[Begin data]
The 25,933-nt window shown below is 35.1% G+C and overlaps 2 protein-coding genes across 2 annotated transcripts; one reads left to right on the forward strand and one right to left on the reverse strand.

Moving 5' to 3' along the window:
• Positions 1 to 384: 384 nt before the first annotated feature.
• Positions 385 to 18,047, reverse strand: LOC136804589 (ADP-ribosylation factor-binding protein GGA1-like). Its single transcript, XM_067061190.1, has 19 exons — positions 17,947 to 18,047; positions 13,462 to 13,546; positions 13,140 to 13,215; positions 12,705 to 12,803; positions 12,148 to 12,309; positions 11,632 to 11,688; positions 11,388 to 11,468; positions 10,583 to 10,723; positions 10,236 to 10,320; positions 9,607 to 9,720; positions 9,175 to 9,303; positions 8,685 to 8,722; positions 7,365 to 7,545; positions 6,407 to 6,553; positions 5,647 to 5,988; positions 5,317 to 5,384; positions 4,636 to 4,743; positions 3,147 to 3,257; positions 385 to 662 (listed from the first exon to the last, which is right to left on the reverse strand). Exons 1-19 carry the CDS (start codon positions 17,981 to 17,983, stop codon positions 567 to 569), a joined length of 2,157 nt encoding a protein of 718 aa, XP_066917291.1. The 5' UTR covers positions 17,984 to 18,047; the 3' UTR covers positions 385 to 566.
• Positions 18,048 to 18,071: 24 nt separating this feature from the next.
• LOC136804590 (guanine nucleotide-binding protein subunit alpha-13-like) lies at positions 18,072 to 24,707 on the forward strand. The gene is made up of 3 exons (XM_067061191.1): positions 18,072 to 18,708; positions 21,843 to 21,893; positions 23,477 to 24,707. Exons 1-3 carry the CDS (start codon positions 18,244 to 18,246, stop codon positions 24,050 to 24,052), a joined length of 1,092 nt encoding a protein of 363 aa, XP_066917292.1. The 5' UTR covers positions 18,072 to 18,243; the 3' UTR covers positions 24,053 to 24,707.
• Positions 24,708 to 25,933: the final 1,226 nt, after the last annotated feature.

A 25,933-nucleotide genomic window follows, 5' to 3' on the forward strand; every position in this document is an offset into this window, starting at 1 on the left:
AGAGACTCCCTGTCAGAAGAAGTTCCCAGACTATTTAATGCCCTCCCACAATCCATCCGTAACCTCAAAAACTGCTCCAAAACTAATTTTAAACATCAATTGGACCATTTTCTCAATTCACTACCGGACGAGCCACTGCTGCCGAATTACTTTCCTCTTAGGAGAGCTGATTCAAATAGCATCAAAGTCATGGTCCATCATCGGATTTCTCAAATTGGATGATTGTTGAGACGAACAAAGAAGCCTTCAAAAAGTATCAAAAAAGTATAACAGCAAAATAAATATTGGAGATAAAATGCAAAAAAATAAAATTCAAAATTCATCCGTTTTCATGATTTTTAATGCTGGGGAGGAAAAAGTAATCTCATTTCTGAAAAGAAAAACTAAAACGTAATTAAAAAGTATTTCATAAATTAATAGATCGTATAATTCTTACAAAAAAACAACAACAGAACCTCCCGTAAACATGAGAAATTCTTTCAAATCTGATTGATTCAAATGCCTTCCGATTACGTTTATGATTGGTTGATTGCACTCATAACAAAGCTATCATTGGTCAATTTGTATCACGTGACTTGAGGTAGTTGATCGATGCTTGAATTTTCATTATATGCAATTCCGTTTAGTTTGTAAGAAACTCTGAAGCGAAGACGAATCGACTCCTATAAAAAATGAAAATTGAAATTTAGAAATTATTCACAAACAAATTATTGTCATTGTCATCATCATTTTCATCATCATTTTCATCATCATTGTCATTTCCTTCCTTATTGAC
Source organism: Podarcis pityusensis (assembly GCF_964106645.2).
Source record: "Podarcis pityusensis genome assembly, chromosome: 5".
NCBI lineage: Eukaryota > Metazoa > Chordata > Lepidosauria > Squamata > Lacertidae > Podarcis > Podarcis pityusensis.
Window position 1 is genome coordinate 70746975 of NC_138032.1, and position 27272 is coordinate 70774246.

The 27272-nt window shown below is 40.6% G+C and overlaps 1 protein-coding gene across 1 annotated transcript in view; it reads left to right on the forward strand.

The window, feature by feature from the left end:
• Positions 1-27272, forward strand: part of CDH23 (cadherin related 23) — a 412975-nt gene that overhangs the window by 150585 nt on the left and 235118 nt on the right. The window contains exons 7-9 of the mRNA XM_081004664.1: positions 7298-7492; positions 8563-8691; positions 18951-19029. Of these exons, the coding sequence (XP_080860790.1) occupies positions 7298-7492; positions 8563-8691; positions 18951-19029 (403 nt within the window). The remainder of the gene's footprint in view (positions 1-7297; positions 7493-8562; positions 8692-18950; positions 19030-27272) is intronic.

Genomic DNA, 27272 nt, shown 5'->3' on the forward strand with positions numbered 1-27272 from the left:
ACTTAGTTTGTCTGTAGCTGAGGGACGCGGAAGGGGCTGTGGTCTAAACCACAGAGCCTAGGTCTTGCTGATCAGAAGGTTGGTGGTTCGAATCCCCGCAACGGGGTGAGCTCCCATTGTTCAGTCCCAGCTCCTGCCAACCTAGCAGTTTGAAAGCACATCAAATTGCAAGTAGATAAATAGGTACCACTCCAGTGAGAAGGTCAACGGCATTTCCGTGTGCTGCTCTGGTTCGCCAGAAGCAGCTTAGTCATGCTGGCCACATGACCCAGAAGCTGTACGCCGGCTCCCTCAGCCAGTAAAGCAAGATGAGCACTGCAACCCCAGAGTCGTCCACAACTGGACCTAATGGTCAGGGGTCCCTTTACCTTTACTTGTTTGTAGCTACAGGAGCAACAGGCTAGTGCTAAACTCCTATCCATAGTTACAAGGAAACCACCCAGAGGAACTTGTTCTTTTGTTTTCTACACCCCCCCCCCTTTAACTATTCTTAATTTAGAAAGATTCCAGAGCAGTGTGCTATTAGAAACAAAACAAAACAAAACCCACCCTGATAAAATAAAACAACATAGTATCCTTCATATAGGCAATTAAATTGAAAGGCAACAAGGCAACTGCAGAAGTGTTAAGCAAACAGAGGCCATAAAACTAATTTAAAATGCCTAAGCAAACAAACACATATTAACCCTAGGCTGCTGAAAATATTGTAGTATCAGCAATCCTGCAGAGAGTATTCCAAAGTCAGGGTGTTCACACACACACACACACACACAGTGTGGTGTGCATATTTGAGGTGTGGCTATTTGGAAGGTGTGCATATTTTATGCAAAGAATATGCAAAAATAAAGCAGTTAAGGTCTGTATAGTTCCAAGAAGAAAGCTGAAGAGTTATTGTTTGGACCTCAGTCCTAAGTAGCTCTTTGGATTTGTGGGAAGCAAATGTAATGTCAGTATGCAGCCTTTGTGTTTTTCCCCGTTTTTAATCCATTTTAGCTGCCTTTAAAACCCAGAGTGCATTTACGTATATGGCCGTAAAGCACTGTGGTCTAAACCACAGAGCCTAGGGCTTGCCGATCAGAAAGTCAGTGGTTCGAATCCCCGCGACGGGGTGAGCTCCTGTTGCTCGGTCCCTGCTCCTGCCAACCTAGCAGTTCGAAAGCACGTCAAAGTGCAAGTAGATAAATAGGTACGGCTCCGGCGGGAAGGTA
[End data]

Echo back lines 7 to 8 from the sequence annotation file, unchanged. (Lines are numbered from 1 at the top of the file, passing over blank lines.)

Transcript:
• Positions 24,708 to 25,933: the final 1,226 nt, after the last annotated feature.

A 25,933-nucleotide genomic window follows, 5' to 3' on the forward strand; every position in this document is an offset into this window, starting at 1 on the left: